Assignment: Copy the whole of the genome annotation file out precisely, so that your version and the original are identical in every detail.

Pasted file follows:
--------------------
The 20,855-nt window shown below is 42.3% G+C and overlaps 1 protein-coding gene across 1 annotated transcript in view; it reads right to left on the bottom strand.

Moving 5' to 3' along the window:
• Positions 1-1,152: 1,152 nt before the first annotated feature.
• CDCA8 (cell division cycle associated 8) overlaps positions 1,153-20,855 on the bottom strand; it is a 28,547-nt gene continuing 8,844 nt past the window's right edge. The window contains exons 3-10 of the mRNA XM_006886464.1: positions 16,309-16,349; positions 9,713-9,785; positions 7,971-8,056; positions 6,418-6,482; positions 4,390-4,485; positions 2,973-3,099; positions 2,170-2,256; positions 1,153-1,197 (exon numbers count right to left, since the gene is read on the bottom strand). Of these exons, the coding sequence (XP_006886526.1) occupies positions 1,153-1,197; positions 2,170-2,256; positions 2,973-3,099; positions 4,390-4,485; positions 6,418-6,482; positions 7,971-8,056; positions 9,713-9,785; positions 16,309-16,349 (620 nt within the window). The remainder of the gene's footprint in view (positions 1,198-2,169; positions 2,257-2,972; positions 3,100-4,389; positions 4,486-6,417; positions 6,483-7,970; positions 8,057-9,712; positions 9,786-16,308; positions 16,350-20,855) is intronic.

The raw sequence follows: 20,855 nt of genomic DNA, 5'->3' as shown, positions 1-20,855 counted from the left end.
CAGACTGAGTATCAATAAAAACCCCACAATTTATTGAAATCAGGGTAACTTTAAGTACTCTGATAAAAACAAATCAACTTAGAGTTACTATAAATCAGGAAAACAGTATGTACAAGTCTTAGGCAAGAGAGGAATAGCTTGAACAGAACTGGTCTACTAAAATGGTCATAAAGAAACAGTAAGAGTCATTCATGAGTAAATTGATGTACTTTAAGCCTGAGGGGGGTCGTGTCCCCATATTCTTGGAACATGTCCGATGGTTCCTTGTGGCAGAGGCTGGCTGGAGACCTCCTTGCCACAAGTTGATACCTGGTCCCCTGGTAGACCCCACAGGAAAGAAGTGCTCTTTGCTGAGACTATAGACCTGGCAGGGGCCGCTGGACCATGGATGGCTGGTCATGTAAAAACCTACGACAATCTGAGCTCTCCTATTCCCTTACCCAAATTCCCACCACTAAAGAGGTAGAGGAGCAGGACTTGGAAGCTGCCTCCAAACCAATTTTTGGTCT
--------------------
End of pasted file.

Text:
The 20,855-nt window shown below is 42.3% G+C and overlaps 1 protein-coding gene across 1 annotated transcript in view; it reads right to left on the bottom strand.

Moving 5' to 3' along the window:
• Positions 1-1,152: 1,152 nt before the first annotated feature.
• CDCA8 (cell division cycle associated 8) overlaps positions 1,153-20,855 on the bottom strand; it is a 28,547-nt gene continuing 8,844 nt past the window's right edge. The window contains exons 3-10 of the mRNA XM_006886464.1: positions 16,309-16,349; positions 9,713-9,785; positions 7,971-8,056; positions 6,418-6,482; positions 4,390-4,485; positions 2,973-3,099; positions 2,170-2,256; positions 1,153-1,197 (exon numbers count right to left, since the gene is read on the bottom strand). Of these exons, the coding sequence (XP_006886526.1) occupies positions 1,153-1,197; positions 2,170-2,256; positions 2,973-3,099; positions 4,390-4,485; positions 6,418-6,482; positions 7,971-8,056; positions 9,713-9,785; positions 16,309-16,349 (620 nt within the window). The remainder of the gene's footprint in view (positions 1,198-2,169; positions 2,257-2,972; positions 3,100-4,389; positions 4,486-6,417; positions 6,483-7,970; positions 8,057-9,712; positions 9,786-16,308; positions 16,350-20,855) is intronic.

The raw sequence follows: 20,855 nt of genomic DNA, 5'->3' as shown, positions 1-20,855 counted from the left end.
CAGACTGAGTATCAATAAAAACCCCACAATTTATTGAAATCAGGGTAACTTTAAGTACTCTGATAAAAACAAATCAACTTAGAGTTACTATAAATCAGGAAAACAGTATGTACAAGTCTTAGGCAAGAGAGGAATAGCTTGAACAGAACTGGTCTACTAAAATGGTCATAAAGAAACAGTAAGAGTCATTCATGAGTAAATTGATGTACTTTAAGCCTGAGGGGGGTCGTGTCCCCATATTCTTGGAACATGTCCGATGGTTCCTTGTGGCAGAGGCTGGCTGGAGACCTCCTTGCCACAAGTTGATACCTGGTCCCCTGGTAGACCCCACAGGAAAGAAGTGCTCTTTGCTGAGACTATAGACCTGGCAGGGGCCGCTGGACCATGGATGGCTGGTCATGTAAAAACCTACGACAATCTGAGCTCTCCTATTCCCTTACCCAAATTCCCACCACTAAAGAGGTAGAGGAGCAGGACTTGGAAGCTGCCTCCAAACCAATTTTTGGTCT